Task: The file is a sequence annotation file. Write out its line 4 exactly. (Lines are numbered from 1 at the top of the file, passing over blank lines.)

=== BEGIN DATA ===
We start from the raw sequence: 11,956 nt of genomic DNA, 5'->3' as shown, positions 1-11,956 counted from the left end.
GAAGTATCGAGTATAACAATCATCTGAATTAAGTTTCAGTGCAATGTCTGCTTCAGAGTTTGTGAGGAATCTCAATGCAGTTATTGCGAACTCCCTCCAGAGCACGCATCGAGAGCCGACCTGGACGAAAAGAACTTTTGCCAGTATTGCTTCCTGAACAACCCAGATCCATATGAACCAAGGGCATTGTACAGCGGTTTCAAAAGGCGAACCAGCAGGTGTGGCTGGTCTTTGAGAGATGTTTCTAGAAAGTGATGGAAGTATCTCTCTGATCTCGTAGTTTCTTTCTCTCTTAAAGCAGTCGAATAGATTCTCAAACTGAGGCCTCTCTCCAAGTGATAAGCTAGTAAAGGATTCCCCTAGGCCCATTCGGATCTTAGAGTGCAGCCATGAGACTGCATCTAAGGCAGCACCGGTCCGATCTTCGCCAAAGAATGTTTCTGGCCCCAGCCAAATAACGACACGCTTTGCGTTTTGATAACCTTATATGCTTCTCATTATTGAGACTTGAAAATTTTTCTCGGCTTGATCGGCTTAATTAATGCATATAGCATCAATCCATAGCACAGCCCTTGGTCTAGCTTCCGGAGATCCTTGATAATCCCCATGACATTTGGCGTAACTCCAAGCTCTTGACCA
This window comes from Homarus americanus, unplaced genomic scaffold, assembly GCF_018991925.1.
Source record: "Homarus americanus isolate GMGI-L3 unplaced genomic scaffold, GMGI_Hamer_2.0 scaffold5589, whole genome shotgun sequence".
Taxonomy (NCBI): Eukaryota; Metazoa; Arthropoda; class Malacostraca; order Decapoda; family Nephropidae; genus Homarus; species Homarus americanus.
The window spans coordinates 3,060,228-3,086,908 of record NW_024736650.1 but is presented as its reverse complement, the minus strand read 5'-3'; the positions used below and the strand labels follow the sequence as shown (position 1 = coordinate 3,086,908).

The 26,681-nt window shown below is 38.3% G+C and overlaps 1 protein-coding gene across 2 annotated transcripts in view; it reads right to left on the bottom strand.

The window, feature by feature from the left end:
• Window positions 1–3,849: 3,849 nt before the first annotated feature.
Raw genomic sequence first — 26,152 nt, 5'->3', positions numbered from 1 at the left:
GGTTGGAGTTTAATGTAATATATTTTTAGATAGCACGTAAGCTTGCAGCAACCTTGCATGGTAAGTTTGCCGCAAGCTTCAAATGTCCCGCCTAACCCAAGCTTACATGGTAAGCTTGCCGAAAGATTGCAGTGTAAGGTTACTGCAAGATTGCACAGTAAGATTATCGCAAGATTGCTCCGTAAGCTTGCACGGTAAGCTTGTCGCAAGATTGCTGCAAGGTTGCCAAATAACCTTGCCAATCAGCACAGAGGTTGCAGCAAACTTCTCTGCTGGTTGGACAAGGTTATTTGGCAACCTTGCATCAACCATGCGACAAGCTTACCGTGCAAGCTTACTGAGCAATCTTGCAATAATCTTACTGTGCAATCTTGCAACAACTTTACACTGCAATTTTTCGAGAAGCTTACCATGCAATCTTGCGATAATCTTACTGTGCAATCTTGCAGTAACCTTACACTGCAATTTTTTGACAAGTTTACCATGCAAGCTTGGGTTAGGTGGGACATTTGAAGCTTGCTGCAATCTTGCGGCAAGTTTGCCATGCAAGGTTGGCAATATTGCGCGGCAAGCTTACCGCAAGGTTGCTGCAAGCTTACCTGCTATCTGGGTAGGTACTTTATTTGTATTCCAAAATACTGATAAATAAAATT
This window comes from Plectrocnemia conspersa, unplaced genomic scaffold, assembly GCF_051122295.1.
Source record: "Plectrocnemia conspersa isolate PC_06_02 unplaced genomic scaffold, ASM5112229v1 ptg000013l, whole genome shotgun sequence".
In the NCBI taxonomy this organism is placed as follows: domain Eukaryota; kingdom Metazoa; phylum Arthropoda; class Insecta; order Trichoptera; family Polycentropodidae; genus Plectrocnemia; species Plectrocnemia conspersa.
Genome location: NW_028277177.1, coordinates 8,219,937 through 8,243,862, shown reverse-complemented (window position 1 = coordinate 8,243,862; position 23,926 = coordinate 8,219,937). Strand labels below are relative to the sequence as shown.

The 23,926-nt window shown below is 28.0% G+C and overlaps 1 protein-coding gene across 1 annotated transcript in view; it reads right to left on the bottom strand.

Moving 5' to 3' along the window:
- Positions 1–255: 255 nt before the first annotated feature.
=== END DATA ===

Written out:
Source record: "Homarus americanus isolate GMGI-L3 unplaced genomic scaffold, GMGI_Hamer_2.0 scaffold5589, whole genome shotgun sequence".